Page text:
Scarlet pimpernel is a low-growing annual plant.
Commonly known as blue-scarlet pimpernel, red pimpernel, red chickweed, poorman’s barometer, poor man’s weather-glass, shepherd’s weather glass or shepherd’s clock.
Scarlet pimpernel flowers open only when the sun shines, and even close in overcast conditions. This habit leads to names such as “shepherd’s weather glass”.
A common annual weed in Pakistan.
Stem decumbent to erect, not rooting at the nodes, square in outline.
Leaves sessile, opposite-decussate, pale green, 10-16 x 7-12 mm, ovate-oblong, obtuse or subacute, upper ones smaller, nerves faint, gland dotted (dots reddish), margin minutely papillose.
Flowers solitary axillary, red or blue (or shades of them); pedicel 1.4-2.5 (-3.5) cm long, slender, glandulose (hairs with reddish heads), nodding in bud condition, usually exceeding the subtending leaf.
Calyx shortly campanulate; lobes 3.5-4 mm long, ovate-lanceolate, subacuminate, midrid pro¬minent, margin membranous and minutely ciliolate.
Corolla rotate; lobes 4-5 mm long, obovate, apex erose-denticulate, glandular-stipitate; the glands 3-celled, with the terminal cell globose.
Stamens ± equalling the carpel; filaments 2-2.5 mm long, reddish-pink, basally dilated and connate; glandular, the glands 7-11-celled, pinkish, towards base colourless; anthers 1 mm long, basifixed, yellow, ± apiculate.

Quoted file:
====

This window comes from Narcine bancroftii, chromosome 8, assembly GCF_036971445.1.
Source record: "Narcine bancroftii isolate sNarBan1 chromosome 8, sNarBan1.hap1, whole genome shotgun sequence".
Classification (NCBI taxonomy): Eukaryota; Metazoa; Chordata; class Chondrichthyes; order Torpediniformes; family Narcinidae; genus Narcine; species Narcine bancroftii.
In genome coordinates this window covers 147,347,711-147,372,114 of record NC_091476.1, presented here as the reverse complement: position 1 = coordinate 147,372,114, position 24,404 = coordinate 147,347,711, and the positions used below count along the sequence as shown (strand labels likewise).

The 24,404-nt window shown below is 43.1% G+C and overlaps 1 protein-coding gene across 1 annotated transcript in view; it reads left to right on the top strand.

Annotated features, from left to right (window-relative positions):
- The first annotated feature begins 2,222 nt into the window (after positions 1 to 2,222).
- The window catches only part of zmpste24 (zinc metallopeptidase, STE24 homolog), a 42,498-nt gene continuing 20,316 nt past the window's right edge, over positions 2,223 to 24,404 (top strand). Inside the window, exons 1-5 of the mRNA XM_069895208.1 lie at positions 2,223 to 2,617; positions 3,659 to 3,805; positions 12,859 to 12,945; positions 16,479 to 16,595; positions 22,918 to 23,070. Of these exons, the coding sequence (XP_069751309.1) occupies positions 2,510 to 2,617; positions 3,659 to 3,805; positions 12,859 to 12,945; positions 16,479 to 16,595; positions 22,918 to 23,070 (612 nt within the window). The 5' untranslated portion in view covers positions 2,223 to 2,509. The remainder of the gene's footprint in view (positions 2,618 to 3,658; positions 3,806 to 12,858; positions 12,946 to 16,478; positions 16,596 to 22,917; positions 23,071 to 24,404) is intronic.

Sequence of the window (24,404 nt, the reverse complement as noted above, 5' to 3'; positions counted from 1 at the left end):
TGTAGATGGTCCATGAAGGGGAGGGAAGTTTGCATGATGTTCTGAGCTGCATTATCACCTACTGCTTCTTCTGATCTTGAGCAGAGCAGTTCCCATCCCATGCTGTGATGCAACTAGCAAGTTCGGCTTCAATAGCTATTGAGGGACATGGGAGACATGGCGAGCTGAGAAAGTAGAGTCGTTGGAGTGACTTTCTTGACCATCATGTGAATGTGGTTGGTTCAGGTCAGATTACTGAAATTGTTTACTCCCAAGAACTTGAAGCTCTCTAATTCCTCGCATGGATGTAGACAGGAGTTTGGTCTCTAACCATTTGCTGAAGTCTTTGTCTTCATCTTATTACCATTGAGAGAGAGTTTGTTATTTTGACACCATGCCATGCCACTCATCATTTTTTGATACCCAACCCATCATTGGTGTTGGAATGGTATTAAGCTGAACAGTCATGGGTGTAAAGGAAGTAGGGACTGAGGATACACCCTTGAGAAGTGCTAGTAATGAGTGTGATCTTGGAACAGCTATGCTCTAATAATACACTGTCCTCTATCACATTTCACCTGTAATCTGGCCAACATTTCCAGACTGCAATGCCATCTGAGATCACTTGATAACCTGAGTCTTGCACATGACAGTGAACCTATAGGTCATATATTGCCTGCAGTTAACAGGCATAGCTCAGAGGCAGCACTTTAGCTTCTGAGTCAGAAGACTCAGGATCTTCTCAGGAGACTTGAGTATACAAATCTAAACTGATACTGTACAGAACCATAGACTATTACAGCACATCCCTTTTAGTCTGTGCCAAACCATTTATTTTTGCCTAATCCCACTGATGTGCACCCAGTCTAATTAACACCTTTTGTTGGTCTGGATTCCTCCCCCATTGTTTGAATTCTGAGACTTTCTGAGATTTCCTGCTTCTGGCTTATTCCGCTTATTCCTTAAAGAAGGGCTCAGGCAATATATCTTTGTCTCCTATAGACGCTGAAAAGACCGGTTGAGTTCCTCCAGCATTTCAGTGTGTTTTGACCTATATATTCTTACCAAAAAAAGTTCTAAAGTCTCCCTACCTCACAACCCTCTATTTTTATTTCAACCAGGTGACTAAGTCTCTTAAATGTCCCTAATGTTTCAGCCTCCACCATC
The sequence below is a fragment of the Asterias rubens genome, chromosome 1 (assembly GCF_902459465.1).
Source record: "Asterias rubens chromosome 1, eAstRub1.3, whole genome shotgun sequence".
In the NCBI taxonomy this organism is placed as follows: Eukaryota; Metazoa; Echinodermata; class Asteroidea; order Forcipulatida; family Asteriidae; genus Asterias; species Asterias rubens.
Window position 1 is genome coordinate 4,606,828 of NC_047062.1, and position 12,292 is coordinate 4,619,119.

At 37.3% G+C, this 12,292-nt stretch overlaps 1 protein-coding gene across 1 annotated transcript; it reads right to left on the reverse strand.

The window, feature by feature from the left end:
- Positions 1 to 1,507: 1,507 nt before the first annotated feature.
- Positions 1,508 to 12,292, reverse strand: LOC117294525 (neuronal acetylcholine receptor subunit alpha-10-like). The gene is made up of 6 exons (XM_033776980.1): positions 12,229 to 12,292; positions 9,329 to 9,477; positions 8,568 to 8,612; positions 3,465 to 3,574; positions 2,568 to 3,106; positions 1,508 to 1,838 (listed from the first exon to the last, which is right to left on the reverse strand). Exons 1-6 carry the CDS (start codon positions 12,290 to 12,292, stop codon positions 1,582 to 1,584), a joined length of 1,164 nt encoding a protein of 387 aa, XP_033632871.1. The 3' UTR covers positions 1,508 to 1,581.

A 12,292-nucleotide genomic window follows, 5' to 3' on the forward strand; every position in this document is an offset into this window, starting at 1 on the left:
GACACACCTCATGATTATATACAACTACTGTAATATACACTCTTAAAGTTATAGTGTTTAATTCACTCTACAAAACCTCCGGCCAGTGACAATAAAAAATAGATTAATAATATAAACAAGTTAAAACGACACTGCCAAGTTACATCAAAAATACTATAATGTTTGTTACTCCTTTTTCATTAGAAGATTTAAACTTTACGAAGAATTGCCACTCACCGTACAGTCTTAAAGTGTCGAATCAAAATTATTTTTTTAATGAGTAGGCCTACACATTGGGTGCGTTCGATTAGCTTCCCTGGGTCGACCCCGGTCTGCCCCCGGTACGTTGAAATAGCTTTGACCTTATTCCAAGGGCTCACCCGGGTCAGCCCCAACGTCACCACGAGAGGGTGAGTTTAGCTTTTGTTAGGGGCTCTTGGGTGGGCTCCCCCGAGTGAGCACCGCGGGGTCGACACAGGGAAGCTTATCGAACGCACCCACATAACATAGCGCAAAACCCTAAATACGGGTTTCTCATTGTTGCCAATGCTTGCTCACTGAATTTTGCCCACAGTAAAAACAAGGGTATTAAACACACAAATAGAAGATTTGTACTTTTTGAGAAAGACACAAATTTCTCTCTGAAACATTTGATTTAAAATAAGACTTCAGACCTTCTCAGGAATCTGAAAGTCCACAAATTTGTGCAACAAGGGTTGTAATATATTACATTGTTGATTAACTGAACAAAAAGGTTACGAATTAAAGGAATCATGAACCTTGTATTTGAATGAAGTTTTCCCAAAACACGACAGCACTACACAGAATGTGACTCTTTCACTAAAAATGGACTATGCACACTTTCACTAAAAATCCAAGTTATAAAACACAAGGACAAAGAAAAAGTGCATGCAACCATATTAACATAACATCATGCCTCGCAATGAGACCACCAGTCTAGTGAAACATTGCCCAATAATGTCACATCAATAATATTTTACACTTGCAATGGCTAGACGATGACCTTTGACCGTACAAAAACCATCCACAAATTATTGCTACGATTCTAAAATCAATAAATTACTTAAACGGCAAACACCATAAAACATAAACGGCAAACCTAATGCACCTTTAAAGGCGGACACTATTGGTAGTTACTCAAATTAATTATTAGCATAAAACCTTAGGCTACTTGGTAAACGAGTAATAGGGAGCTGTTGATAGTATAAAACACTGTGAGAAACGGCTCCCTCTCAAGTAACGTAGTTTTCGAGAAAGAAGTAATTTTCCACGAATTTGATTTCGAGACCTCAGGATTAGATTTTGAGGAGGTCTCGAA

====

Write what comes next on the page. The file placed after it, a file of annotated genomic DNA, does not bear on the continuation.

Ovary globose, less than 1 mm broad; style 2-2.2 mm long, pinkish, persistent.
Pyxidium globose, 4-5 mm broad. Seeds trigonal, c. 1 mm broad, dark brown, vesiculose.
The native range of the species is Europe and Western Asia and North Africa. A. arvensis is now naturalised almost worldwide, with a range that encompasses the Americas, Central and East Asia, the Indian Subcontinent, Malesia, the Pacific Islands, Australasia and Southern Africa.
This common European plant is generally considered a weed and is an indicator of light soils. It has been reported as being toxic to poultry and rabbits, and the seed to birds.
Anagallis arvensis is insecticidal, or at least is repellent to some insects, possibly by virtue of its pungent essential oil which has a characteristic smell.